I am studying the Shortest Vector Problem and I have some troubles understanding the actual Lovàsz condition used in the LLL algorithm.

On the one hand, the original LLL article, the Springer book "The LLL Algorithm" and A Complete Analysis of the BKZ Lattice Reduction Algorithm state that the LLL algorithm outputs a reduced basis meaning that:

  • $|\mu_{i,j}| \le 0.5\quad\forall 1\le j < i \le n$ and
  • $\delta\|b_k^*\|^2 \le \|b^*_{k+1} + \mu_{k+1,k}b^*_k\|^2$

On the other hand, other sources, like International Symposium on Mathematics, Quantum Theory, and Cryptography, page 198, Wikipedia and these course notes state that the LLL algorithm outputs a reduced basis meaning that:

  • $|\mu_{i,j}| \le 0.5\quad\forall 1\le j < i \le n$ and
  • $\delta\|b_k^*\|^2 \le \|b^*_{k+1}\|^2 + \mu_{k+1,k}^2\|b^*_k\|^2$

I am a bit confused as I cannot even apply the triangle inequality to infer the latter from the former.

Any hint is appreciated.

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    $\begingroup$ Little search Prove Euclidean norm satisfies the triangle inequality $\endgroup$
    – kelalaka
    Commented Nov 3, 2023 at 20:05
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    $\begingroup$ Maybe the closest answer is about the definition of a norm by Mark On the spectral norm in lattice-based cryptography $\endgroup$
    – kelalaka
    Commented Nov 3, 2023 at 20:16
  • $\begingroup$ I thought of triangle inequality but while $\|b^*_{k+1} + \mu_{k+1,k} b^*_k\| \le \|b^*_{k+1}\| + \mu_{k+1,k}\|b^*_k\|$ is valid, if we square it we obtain $\|b^*_{k+1} + \mu_{k+1,k} b^*_k\|^2 \le \|b^*_{k+1}\|^2 + \mu_{k+1,k}^2\|b^*_k\|^2 \mathbf{+ 2\mu_{k+1,k}\|b^*_{k+1}\|\|b^*_k\|}$. I know no ways to check if $\|b^*_{k+1} + \mu_{k+1,k} b^*_k\|^2 \le \|b^*_{k+1}\|^2 + \mu_{k+1,k}^2\|b^*_k\|^2$ is also true (which is what we want). Or am I missing something? $\endgroup$ Commented Nov 3, 2023 at 20:57
  • $\begingroup$ And even if the triangle inequality explained the validity of the second definition, they are not equivalent: if LLL returns a basis $B$ that followed the first definition, then, assuming the inequality can be applied, it follows also the second one, but the opposite is not true (if $B$ follows the second "version" of the Lovász condition, we have no ways to say it also follows the first). PS: a small note, I'm unable to edit my former comment, but there is a typo: $\|b^*_{k+1}+\mu_{k+1,k}b^*_k\|\le\|b^*_{k+1}\|+\mathbf{|\mu_{k+1,k}|}\|b^*_k\|$ $\endgroup$ Commented Nov 3, 2023 at 21:06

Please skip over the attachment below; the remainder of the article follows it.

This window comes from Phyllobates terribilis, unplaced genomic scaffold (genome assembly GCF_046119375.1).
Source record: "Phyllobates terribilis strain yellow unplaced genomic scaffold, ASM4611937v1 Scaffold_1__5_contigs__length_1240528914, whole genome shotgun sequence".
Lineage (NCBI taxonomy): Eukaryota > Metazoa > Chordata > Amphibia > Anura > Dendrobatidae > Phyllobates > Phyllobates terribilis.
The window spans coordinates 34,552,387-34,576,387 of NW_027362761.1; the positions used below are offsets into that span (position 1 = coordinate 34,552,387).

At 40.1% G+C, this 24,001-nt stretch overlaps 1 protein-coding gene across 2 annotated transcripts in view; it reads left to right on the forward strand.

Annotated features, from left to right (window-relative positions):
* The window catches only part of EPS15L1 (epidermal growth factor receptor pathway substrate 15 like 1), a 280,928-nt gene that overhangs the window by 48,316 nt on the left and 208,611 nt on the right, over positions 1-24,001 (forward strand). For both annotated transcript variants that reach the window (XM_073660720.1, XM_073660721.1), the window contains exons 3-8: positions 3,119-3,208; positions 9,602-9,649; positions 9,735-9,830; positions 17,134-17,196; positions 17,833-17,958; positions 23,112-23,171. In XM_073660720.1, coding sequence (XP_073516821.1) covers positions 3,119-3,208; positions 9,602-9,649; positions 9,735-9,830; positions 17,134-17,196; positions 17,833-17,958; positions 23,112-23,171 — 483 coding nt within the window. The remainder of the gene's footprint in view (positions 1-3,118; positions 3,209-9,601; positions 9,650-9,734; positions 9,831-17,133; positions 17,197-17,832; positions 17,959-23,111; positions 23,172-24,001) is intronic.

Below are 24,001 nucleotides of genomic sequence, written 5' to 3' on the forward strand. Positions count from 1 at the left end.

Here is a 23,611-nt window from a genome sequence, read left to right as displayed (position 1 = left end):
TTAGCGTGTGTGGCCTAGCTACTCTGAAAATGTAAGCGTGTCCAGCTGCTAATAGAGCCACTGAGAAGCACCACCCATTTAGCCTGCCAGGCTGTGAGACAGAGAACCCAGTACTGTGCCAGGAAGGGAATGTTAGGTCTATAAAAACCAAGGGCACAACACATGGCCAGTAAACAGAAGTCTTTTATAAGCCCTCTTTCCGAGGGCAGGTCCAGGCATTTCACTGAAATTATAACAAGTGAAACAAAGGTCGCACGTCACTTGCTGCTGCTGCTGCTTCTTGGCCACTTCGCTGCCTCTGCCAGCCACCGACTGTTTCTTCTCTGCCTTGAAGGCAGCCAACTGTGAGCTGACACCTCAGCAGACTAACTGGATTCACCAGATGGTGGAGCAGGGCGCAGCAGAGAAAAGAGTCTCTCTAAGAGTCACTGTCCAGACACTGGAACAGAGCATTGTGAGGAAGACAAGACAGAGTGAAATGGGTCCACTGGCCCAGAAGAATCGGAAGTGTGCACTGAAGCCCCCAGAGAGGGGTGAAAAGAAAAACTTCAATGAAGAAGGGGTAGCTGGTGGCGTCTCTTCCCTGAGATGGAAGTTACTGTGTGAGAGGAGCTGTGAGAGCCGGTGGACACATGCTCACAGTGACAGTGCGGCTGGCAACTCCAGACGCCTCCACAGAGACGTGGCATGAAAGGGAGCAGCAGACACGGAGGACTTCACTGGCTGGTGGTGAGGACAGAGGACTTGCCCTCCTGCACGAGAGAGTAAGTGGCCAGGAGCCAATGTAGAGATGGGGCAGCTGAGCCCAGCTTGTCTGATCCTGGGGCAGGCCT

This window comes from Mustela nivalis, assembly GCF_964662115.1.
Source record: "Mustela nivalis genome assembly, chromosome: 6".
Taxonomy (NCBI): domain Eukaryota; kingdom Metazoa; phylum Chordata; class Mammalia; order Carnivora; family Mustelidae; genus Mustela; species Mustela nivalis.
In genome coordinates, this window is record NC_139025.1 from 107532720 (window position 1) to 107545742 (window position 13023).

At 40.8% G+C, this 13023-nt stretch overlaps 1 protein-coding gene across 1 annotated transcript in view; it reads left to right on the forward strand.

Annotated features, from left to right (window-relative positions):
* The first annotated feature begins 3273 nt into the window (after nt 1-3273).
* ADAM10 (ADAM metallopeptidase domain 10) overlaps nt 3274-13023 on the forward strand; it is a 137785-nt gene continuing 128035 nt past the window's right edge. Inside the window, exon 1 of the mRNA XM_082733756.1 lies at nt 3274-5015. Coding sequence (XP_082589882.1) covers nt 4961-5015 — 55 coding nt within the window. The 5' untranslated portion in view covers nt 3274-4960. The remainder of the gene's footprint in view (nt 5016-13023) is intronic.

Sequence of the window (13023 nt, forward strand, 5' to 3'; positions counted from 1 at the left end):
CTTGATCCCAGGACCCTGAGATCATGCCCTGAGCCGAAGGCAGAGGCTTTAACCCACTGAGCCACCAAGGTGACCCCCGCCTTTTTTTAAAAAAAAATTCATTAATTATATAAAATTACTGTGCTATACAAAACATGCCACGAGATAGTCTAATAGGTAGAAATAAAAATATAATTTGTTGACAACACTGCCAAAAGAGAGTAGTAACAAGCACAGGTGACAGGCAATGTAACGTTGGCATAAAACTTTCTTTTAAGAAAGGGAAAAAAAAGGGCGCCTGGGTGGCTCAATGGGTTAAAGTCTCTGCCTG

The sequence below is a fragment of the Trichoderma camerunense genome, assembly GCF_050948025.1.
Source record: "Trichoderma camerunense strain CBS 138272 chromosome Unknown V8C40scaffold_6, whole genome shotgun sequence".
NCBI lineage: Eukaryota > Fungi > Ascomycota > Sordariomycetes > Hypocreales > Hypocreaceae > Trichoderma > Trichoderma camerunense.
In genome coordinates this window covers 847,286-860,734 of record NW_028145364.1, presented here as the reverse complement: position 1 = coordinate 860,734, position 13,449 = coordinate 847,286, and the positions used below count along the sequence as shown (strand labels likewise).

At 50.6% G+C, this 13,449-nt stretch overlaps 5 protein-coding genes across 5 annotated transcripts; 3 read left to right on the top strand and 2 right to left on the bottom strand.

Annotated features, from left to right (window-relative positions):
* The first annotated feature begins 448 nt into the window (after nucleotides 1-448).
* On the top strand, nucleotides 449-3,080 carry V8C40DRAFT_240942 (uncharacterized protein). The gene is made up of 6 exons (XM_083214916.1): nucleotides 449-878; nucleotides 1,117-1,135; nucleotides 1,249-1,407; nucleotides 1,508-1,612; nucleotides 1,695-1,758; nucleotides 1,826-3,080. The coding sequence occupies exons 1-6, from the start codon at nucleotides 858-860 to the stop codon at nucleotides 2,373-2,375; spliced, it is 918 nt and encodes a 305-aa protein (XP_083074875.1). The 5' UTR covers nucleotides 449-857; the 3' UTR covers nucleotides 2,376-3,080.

• $\begingroup$ It is worth mentioning that often when working with the squared euclidean norm $\lVert x+y\rVert_2^2$, one may apply convexity of $x\mapsto \lVert x\rVert_2^2$ as a substitute for the triangle inequality. Working on this briefly I it hasn't sufficed (for me) to show equivalence, but it might plausibly be useful anyway, hence this comment. $\endgroup$
    – Mark Schultz-Wu
    Commented Nov 3, 2023 at 21:29

1 Answer 1


Actual answer to your question:

For the Euclidean norm, both conditions are equivalent because $b^*_{k}$ and $b^*_{k+1}$ are orthogonal.

Remember that they are obtained via Gram-Schmidt orthogonalization, thus, $b^*_{k} \cdot b^*_{k+1} = 0$.

Also, remember that for any vectors $u$ and $v$, because the Euclidean norm is $\|u\| = \sqrt{u \cdot u}$, we have

$\|u + v\|^2 = (u + v) \cdot (u + v) = u\cdot u + v \cdot v + 2\cdot u\cdot v = \|u\|^2+\|v\|^2 + 2\cdot u\cdot v$

Then, if $u$ and $v$ are orthogonal, we obtain $\|u + v\|^2 = (u + v) \cdot (u + v) = u\cdot u + v \cdot v + 2\cdot u\cdot v = \|u\|^2+\|v\|^2$.

A comment about your comments:

From your comments, it seems that you are getting confused because you are using the "squared triangular inequality", which says that

$ \|u + v\|^2 \le \|v\|^2 + \|v\|^2 + 2\|u\|\|v\| $

This is true, of course, but this inequality is often obtained using the Cauchy–Schwarz inequality, i.e., $u\cdot v \le \|u\|\|v\|$... That is, we write

$\|u + v\|^2 = (u + v) \cdot (u + v) = u\cdot u + v \cdot v + 2\cdot u\cdot v = \|u\|^2+\|v\|^2 + 2\cdot u\cdot v ~~ (1)$

then use Cauchy–Schwarz to obtain

$\|u + v\|^2 \le \|u\|^2+\|v\|^2 + 2\cdot \|u\|\cdot \|v\|$.

But of course, in your case, instead of using this upper bound, you can just set $u \cdot v = 0$ in Equality (1)

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    $\begingroup$ @kelala thanks! $\endgroup$ Commented Nov 6, 2023 at 21:02
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    $\begingroup$ So just to complete the trivial passages: $\delta\|b^*_k\|^2 \le \|b^*_{k+1} + \mu_{k+1,k}b^*_k\|^2 = \|b^*_{k+1}\|^2 + \mu_{k+1,k}^2\|b^*_k\|^2$ therefore $(\delta - \mu_{k+1,k}^2)\|b^*_k\| \le \|b^*_{k+1}\|^2$ which is the common other "version" of the Lovász condition. Thanks a lot for your answer! :) $\endgroup$ Commented Nov 7, 2023 at 12:39

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